Many English-speaking people have a limited view of what constitutes poetry. For instance, many think that poetry really needs to rhyme. The views and traditions we are most
reliant upon for English language poetry were brought forward from classical languages such as Greek and Latin and through French. Standard English is really not the most conducive language for rhyming. French
is a much better rhyming language, as are certain dialects of English such as Scots English or American Southern English. Both of these dialects tend to drop letters in pronunciation that make them seem not to
rhyme. For instance in Scots, "wall" is pronounced "wa'", so that it could rhyme with sofa. An example of the non-rhotic American Southern Dialect in a blues song perfectly rhymes the words "Ford", "load" and
"road". The truth is that the poetic traditions of many nations and languages do not include rhyme. Poetic forms in some languages do use and even depend on rhymes in various forms. Russian and French are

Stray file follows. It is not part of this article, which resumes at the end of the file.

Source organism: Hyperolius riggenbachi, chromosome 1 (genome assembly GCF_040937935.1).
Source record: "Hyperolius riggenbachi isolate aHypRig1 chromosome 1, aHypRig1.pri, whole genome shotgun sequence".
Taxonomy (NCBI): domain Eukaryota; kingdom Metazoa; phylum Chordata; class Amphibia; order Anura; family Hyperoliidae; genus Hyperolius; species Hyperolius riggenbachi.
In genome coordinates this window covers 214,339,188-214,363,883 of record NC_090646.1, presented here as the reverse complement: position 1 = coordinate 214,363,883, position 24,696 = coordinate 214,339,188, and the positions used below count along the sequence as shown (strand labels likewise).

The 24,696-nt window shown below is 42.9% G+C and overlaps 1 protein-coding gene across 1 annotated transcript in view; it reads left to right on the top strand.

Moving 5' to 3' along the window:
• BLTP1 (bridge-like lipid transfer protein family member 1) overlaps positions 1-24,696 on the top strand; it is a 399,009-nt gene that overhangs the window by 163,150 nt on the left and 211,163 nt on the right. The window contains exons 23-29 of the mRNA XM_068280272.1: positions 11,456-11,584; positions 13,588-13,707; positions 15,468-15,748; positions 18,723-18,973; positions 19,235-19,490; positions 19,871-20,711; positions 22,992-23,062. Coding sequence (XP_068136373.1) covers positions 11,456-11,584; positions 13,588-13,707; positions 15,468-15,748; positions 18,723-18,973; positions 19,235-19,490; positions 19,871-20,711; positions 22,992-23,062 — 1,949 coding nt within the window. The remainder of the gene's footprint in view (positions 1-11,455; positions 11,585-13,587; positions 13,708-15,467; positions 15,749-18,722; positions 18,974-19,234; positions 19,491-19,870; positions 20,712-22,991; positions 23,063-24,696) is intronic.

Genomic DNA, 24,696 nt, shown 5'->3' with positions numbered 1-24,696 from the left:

excellent examples. On the other hand, other countries and languages take different approaches that may be transferable to your poetry.
Some Japanese poetic forms are based on syllable counts, such as the Haiku or Tanka. Old Norse forms were based on alliteration and stress. Common Slavic (before 10th Century A.D.) poems were
unrhymed with lines of equal numbers of syllables. Old Irish poetry was based on cadence alternating stressed and unstressed syllables. Even older forms stemming from the Indo-European root language alternated
long and short syllables. Indian poetry (Sanskrit and Tamil) also started out most concerned with rhythm alternating what they refer to as heavy and light syllables. Again a poetic device that was often used to
tie the stresses together was alliteration. The Welsh dyfalu is another example of a foreign device that can be used in English.
Looking to other languages to determine the devices used in their poetry can give you a richer set of tools that is not limited to rhythm and rhyme alone.